Gino A Farina, MD, FACEP, FAAEM is a member of the following medical societies: American Academy of Emergency Medicine, American College of Emergency Physicians, and Society for Academic Emergency Medicine

Disclosure: Nothing to disclose.

Elliot Goldberg, MD Dean of the Western Pennsylvania Clinical Campus, Professor, Department of Medicine, Temple University School of Medicine

Elliot Goldberg, MD is a member of the following medical societies: Alpha Omega Alpha, American College of Physicians, and American College of Rheumatology

Disclosure: Nothing to disclose.

Julie Hildebrand, MD Consulting Staff, Department of Internal Medicine, Associated Physicians of Madison, WI

Disclosure: Nothing to disclose.

Richard S Krause, MD Senior Clinical Faculty/Clinical Assistant Professor, Department of Emergency Medicine, University of Buffalo State University of New York School of Medicine and Biomedical Sciences

Richard S Krause, MD is a member of the following medical societies: Alpha Omega Alpha, American Academy of Emergency Medicine, American College of Emergency Physicians, and Society for Academic Emergency Medicine

Disclosure: Nothing to disclose.

Viraj S Lakdawala, MD Clinical Instructor of Emergency Medicine, University of California, San Francisco, School of Medicine; Attending Physician, San Francisco General Hospital

Viraj S Lakdawala, MD is a member of the following medical societies: American Academy of Emergency Medicine and American College of Emergency Physicians

Disclosure: Nothing to disclose.

Mark J Leber, MD, MPH Assistant Professor of Emergency Medicine in Clinical Medicine, Weill Cornell Medical College; Attending Physician, Lincoln Medical and Mental Health Center

Mark J Leber, MD, MPH is a member of the following medical societies: American College of Emergency Physicians and American College of Physicians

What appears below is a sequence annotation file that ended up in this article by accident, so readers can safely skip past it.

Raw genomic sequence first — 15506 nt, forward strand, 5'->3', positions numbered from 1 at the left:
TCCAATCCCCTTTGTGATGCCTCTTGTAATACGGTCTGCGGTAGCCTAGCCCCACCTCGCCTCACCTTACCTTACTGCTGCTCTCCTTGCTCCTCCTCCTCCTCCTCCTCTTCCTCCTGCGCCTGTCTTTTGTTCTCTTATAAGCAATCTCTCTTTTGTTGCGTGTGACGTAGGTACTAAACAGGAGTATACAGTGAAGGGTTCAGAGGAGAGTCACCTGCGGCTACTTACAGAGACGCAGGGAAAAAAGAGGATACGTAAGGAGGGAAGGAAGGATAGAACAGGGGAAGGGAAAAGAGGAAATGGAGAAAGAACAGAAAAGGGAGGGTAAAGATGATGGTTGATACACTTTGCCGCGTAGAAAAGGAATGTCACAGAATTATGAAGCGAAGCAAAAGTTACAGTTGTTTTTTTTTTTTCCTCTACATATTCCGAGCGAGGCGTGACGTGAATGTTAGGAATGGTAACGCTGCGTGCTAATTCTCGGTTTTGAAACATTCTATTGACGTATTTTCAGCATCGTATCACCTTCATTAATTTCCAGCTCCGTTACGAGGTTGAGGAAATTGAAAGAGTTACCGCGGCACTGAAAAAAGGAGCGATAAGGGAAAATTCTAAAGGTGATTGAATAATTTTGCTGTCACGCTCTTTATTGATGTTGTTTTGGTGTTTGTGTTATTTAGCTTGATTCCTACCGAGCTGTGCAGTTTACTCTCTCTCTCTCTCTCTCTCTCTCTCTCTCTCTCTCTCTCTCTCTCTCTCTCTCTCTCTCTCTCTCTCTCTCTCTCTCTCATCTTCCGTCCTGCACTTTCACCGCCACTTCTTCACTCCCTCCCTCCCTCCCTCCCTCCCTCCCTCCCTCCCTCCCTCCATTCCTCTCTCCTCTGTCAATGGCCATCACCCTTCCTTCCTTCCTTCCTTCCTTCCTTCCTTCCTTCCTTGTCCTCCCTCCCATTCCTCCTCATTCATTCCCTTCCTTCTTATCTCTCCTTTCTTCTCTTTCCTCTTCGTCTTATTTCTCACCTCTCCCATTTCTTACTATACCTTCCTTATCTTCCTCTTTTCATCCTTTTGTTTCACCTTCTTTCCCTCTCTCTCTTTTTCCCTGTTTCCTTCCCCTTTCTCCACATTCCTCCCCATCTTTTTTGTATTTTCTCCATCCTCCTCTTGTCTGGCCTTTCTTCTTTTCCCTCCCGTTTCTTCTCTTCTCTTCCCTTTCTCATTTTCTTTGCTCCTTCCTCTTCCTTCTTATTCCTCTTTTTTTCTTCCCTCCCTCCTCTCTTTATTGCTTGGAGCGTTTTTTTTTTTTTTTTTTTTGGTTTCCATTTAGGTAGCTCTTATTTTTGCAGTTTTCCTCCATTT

Disclosure: Nothing to disclose.

Carlos J Lozada, MD Director of Rheumatology Fellowship Program, Professor, Department of Medicine, Division of Rheumatology and Immunology, University of Miami, Leonard M Miller School of Medicine

Carlos J Lozada, MD is a member of the following medical societies: American College of Physicians and American College of Rheumatology

Disclosure: Pfizer Honoraria Speaking and teaching; Amgen Honoraria Speaking and teaching

Francisco Talavera, PharmD, PhD Adjunct Assistant Professor, University of Nebraska Medical Center College of Pharmacy; Editor-in-Chief, Medscape Drug Reference

Disclosure: Medscape Salary Employment

Anuritha Tirumani, MD Research Coordinator, Department of Emergency Medicine, Brooklyn Hospital Center

Disclosure: Nothing to disclose.

Acknowledgements

The authors would like to thank Joanna Wong for assistance in preparation of revisions to this topic.

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The classic malar rash, also known as a butterfly rash, with distribution over the cheeks and nasal bridge. Note that the fixed erythema, sometimes with mild induration as seen here, characteristically spares the nasolabial folds.
Dermatomyositis. Acute onset of confluent macular erythema in a periorbital and malar distribution (involving the cheeks and extending over the nasal bridge), with extension to the chin in a female with juvenile dermatomyositis. Note the perioral sparing. In some patients, there may be more extensive involvement of the face, including the perioral region, forehead, lateral face, and ears. In contrast to SLE , in dermatomyositis with malar erythema, the nasolabial folds are often not spared.
Discoid lupus erythematosus.